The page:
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South Africa's President Ramaphosa vows 'new era' at inauguration

BY: BBC
Cyril Ramaphosa taking the oath of office
Cyril Ramaphosa taking the oath of office

South Africa's President Cyril Ramaphosa vowed to bring about "hope and renewal" as he was inaugurated at a stadium in the capital Pretoria.

The African National Congress (ANC) leader vowed to tackle corruption and rejuvenate the struggling economy.

He was elected earlier this month with a majority of 57.5%, the smallest since the party came to power 25 years ago.

Mr Ramaphosa initially took over from Jacob Zuma in 2018 after Mr Zuma was accused of corruption.

Mr Ramaphosa is the country's fifth democratically elected president since apartheid ended in 1994.

"This is a defining moment for a young nation like ours," the president said in his speech in front of 32,000 people at the rugby stadium in Pretoria.

"There shall no longer be any person in this land who will be unable to meet their basic needs," he promised.

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Heads of state from more than 40 countries attended the inauguration and Mr Ramaphosa thanked them for their "sacrifices and tireless contributions" for the "liberation of our land".

He paid tribute to Nelson Mandela and said that in the 25 years since Mr Mandela was inaugurated as South Africa's first democratically elected president the country had "known both seasons of plenty and times of scarcity".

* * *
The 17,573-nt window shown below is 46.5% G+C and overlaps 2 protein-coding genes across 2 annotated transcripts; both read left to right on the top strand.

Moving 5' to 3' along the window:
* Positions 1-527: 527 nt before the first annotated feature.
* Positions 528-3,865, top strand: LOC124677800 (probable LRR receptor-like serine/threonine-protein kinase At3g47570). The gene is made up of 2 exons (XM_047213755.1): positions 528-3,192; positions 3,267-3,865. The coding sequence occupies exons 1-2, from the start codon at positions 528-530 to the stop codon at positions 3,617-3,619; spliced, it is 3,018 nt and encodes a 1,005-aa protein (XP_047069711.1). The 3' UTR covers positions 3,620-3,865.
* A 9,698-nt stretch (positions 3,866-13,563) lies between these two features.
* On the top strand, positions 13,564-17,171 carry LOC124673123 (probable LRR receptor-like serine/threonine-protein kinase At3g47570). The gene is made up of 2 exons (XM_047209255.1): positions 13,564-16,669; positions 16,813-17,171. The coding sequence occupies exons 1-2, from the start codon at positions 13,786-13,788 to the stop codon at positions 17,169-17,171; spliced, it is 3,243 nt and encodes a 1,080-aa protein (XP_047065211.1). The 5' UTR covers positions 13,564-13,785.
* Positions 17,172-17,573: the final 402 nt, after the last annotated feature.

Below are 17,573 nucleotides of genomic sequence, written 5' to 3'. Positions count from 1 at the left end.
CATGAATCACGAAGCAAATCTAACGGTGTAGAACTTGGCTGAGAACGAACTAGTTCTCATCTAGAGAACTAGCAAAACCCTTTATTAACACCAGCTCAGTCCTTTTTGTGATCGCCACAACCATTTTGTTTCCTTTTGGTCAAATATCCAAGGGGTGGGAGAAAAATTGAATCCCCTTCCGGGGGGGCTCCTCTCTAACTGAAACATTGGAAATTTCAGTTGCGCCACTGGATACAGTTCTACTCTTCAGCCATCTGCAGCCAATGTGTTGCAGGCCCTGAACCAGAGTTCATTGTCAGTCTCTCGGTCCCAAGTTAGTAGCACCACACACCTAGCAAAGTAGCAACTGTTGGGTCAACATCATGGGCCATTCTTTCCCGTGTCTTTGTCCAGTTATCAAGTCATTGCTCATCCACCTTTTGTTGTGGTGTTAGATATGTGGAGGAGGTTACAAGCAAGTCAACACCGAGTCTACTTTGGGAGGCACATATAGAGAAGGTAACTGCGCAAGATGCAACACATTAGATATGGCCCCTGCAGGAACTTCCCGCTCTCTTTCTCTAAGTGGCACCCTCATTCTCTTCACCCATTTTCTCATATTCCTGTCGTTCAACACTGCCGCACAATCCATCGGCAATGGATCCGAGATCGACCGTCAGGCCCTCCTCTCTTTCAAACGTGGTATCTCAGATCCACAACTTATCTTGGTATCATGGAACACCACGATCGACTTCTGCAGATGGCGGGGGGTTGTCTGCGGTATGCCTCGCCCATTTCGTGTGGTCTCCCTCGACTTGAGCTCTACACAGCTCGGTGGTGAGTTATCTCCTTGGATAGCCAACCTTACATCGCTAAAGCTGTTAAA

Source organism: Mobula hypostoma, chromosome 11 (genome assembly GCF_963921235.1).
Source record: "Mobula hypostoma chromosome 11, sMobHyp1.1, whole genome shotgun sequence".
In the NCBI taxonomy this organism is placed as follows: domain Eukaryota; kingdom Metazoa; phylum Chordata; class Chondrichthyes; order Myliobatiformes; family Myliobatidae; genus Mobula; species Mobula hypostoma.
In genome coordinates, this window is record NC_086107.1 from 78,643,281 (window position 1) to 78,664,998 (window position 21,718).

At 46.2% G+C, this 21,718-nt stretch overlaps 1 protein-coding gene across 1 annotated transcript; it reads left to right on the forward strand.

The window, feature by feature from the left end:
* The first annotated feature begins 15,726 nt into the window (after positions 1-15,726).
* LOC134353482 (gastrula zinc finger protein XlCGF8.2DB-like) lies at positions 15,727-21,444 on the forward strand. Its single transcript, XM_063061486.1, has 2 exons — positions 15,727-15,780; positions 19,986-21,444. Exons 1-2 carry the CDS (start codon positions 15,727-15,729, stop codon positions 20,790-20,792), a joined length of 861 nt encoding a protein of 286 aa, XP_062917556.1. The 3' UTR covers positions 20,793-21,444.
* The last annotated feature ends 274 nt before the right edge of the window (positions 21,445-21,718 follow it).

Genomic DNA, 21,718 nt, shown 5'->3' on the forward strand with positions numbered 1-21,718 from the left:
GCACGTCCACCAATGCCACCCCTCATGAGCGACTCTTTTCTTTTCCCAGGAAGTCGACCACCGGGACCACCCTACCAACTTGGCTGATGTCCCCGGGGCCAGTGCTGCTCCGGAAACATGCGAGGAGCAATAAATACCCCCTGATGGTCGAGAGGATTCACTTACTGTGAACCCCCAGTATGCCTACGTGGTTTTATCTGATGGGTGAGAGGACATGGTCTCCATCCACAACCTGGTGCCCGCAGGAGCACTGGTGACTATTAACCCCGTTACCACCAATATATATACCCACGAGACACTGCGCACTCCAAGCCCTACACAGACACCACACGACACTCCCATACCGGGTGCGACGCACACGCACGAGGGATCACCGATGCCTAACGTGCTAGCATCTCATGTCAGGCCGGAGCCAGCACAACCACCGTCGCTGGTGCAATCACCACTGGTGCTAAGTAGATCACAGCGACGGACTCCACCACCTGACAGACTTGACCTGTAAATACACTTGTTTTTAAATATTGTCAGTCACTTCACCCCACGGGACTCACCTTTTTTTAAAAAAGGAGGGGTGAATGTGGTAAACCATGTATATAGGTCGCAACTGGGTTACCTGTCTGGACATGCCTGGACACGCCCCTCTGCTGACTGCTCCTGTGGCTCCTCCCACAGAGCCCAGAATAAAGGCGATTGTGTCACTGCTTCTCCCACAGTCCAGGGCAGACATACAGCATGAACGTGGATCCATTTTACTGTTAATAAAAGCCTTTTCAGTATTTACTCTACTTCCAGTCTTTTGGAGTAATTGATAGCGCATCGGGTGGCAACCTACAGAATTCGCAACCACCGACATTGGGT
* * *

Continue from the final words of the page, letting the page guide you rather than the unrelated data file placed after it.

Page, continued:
"Many South Africans still go to bed hungry, many succumb to diseases that can be treated, many live lives of intolerable deprivation," he acknowledged.

"Too many of our people do not work, especially the youth," he said speaking on the 27% of young people who are unemployed.

He said the challenges the country faced were "real" but "not insurmountable" and "can be solved".
Mr Ramaphosa is expected to choose his cabinet within the next few days, a challenge in itself in a party with many factions.

"He will be judged on a very high bar and the next step is the cabinet," Daniel Silke, director of the Political Futures Consultancy, told Reuters.

"If it contains any semblance of the dead wood from the past he will be severely critiqued," he added.
Mr Zuma did not make an appearance at the inauguration, having attended court in the city of Pietermaritzburg on Friday in relation to corruption charges.

He told supporters he did not have time as he was "fighting to stay out of jail".